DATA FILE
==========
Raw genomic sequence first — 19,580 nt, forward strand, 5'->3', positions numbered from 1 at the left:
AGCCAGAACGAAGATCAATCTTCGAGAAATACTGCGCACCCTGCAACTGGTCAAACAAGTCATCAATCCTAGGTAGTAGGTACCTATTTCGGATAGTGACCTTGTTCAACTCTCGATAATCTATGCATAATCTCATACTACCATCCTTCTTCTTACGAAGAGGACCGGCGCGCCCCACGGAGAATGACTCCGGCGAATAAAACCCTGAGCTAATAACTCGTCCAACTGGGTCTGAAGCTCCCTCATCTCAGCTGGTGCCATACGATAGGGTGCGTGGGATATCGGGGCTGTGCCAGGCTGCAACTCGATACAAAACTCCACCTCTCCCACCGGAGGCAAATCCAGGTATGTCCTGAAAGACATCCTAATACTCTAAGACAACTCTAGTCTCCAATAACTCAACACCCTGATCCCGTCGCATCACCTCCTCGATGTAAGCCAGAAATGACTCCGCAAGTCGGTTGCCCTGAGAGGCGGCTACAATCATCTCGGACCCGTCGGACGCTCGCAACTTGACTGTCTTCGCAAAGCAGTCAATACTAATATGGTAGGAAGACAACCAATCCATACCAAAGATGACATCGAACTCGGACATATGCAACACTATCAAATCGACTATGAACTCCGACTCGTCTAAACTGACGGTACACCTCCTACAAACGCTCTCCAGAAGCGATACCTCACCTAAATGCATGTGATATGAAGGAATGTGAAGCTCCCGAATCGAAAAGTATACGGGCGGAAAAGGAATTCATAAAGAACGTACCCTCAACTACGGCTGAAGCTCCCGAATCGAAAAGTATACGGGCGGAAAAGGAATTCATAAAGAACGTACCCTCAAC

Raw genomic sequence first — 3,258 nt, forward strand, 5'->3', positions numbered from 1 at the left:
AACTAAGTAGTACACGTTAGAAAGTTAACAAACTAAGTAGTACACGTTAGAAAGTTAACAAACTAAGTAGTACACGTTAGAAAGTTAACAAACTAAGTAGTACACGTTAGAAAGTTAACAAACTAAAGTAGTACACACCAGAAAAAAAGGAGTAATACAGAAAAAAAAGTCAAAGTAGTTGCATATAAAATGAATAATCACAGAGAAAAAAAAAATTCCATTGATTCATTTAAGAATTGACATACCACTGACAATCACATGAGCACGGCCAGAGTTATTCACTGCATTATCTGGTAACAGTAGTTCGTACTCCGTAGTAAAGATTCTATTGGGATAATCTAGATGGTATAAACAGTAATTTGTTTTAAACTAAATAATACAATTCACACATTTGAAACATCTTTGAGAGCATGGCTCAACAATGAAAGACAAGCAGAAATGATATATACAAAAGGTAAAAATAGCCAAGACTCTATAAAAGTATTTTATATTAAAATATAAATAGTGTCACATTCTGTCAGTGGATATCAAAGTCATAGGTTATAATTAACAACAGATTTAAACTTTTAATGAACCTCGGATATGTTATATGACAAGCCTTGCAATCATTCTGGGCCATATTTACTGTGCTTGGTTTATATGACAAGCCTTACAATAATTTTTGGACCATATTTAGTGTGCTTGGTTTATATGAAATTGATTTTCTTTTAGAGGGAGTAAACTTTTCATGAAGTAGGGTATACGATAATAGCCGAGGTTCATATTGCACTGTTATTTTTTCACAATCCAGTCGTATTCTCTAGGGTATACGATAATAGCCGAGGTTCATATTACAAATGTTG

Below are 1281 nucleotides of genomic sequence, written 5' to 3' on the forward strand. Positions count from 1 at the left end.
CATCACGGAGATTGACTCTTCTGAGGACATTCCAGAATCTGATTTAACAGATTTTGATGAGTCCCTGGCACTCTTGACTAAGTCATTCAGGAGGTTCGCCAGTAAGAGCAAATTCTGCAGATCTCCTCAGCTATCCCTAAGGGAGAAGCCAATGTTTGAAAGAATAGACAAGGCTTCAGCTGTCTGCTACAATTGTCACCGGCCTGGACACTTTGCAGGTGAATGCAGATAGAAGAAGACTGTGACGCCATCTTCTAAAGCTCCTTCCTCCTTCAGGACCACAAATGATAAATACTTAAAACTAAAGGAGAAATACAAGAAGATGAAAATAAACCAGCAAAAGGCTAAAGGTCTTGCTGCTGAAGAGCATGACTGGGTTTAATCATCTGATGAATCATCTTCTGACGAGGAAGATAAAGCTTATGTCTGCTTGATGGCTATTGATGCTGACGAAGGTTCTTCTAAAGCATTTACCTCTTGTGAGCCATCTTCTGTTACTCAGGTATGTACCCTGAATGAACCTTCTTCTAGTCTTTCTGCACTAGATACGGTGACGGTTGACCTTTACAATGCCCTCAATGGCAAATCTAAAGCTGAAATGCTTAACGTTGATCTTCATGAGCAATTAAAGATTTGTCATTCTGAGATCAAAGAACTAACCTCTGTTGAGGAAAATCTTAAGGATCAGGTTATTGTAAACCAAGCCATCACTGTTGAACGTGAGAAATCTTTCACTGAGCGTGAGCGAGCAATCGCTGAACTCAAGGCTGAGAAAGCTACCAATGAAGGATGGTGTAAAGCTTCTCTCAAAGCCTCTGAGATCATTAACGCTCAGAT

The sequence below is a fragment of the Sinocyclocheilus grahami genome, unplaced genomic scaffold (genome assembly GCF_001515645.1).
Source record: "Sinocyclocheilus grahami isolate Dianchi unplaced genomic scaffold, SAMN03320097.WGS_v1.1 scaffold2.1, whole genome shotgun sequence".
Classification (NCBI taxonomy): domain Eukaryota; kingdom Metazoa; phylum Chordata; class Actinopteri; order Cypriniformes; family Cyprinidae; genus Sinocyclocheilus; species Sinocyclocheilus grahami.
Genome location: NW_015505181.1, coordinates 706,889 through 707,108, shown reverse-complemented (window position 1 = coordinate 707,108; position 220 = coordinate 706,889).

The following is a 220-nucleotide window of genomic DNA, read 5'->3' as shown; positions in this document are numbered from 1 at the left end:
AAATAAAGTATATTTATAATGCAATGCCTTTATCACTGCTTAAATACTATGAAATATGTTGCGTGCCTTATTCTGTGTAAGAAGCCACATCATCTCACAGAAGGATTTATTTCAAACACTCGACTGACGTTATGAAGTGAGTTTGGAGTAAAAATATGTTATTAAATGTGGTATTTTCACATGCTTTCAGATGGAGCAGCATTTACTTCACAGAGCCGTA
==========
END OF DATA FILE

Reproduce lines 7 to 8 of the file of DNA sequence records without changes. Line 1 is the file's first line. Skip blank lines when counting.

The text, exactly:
The sequence below is a fragment of the Sinocyclocheilus grahami genome, unplaced genomic scaffold (genome assembly GCF_001515645.1).
Source record: "Sinocyclocheilus grahami isolate Dianchi unplaced genomic scaffold, SAMN03320097.WGS_v1.1 scaffold2.1, whole genome shotgun sequence".